By Michael J. Miller and Timothy J. O'Driscoll

The long ELNY saga continues, at least for the time being, with two recent developments.

First, in a decision dated February 6, 2013, the Supreme Court of the State of New York, Appellate Division found that ELNY payees who had appealed the trial court’s April 16, 2012 Order of Liquidation and Approval of the ELNY Restructuring Agreement had not been denied due process during the trial court proceedings, and that there was no merit to their contention that the trial court lacked jurisdiction to grant the New York Superintendent of Financial Services (Superintendent) judicial immunity and injunctive relief.

Then, on March 8, 2013, the payees filed a Motion for Leave to Appeal to the New York State Court of Appeals (Motion), seeking a reversal of the Appellate Division’s decision. The return date on the Motion, which is the date by which any answering papers must be served and filed with the Court of Appeals, is March 25, 2013. Because the closing of the Restructuring Agreement is conditioned upon the absence of a pending appeal challenging the Restructuring Agreement, the filing of the Motion creates uncertainty as to when closing may occur.

While the trial court ordered the Superintendent to continue to direct the full payment of all benefits under all ELNY annuities until the closing of the Restructuring Agreement, many ELNY annuity owners want to know what they can do to protect their interests in connection with the approximately 1,500 ELNY annuities that ultimately are expected to have shortfalls (meaning less than the full amount of the annuity payments would be covered under the Restructuring Agreement), and when they need to do it. A significant issue in this regard is Schedule 1.15 to the Restructuring Agreement, which sets forth in detail the amount of benefits that would be allocated to each of the ELNY annuities, and the amount of the shortfalls on which annuity owners would be exposed. The Superintendent filed the original version of Schedule 1.15 in November, 2011, but it has not yet been finalized. To the extent annuity owners understand the amount to which they are entitled under the various guaranty association acts, annuity owners can compare that amount with the amount of the benefits allocated under the Restructuring Agreement. We have performed this analysis for a number of annuity owners, as well as the related analysis of how exposure on any shortfalls may be reduced or eliminated.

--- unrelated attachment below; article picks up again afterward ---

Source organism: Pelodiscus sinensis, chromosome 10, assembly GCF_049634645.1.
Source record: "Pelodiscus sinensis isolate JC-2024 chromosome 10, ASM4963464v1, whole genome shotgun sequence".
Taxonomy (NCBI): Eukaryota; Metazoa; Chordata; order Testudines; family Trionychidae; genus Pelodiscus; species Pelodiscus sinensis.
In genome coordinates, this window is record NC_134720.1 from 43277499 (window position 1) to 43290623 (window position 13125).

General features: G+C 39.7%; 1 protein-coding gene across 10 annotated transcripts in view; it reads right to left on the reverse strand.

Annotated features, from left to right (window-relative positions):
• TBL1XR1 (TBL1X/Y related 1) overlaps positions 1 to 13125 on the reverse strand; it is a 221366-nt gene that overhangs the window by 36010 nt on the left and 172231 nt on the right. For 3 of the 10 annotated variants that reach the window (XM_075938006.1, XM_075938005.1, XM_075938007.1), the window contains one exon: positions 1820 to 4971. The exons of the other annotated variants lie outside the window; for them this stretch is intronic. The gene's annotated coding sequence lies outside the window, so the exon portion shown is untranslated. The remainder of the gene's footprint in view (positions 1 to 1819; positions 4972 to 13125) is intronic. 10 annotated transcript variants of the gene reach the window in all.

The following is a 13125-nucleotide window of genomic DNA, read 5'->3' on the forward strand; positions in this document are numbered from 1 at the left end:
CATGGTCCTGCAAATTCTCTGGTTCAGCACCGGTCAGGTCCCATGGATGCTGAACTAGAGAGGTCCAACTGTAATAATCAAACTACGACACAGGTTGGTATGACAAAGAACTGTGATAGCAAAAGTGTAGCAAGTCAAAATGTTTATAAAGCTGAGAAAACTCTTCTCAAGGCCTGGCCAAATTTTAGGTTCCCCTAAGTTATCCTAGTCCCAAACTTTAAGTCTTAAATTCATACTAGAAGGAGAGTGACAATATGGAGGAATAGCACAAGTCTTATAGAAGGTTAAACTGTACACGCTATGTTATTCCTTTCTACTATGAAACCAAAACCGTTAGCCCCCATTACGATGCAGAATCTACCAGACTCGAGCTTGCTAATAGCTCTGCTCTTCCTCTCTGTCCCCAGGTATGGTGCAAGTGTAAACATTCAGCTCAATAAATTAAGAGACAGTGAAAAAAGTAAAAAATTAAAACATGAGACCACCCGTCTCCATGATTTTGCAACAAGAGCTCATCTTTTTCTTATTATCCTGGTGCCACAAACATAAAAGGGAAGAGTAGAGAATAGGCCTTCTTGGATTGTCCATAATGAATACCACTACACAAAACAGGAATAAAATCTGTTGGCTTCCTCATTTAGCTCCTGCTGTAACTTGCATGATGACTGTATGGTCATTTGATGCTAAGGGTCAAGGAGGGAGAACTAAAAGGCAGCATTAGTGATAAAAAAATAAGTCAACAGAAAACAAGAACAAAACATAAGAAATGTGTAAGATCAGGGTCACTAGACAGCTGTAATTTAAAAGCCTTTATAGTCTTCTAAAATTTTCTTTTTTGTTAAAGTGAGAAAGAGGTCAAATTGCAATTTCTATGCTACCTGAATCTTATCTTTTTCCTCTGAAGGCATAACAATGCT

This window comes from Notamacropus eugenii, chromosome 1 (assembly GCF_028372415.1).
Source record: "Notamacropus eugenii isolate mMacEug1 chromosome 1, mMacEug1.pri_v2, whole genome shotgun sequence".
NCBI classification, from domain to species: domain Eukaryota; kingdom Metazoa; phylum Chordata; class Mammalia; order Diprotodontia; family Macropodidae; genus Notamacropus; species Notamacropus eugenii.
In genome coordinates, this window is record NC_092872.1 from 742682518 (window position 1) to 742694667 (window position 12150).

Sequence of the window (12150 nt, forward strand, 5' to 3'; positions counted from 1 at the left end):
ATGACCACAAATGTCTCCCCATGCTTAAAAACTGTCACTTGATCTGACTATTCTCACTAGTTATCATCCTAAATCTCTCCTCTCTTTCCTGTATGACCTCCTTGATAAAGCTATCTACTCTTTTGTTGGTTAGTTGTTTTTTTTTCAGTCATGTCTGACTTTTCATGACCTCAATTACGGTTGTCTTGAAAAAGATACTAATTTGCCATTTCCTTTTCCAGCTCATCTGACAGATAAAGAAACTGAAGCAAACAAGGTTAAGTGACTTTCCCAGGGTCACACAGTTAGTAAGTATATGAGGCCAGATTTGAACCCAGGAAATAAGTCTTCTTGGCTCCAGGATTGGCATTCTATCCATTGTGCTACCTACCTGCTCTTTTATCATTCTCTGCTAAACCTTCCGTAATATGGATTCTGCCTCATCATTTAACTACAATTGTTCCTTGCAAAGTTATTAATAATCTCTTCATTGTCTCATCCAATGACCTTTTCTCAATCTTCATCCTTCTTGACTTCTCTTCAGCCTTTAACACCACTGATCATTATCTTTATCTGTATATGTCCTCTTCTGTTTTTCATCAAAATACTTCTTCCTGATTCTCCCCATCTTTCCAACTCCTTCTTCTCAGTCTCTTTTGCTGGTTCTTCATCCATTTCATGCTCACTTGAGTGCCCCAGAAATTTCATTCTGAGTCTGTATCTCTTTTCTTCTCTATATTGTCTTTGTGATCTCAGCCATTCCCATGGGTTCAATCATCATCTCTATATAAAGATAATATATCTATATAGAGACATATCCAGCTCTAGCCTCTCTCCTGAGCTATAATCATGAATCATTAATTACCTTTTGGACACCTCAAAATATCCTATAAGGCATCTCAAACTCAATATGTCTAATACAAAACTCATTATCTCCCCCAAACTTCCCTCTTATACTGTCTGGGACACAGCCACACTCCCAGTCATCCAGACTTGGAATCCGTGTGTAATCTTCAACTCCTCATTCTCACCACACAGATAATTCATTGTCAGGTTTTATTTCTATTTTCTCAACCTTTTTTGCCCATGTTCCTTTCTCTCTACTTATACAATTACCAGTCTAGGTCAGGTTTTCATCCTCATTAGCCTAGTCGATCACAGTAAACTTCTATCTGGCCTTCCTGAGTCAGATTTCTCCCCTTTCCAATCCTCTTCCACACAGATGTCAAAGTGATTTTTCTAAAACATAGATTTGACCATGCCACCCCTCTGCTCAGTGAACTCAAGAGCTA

If you are interested in discussing any of these issues or how we can assist you, please contact one of the authors above.

Source: Structured Settlement Alert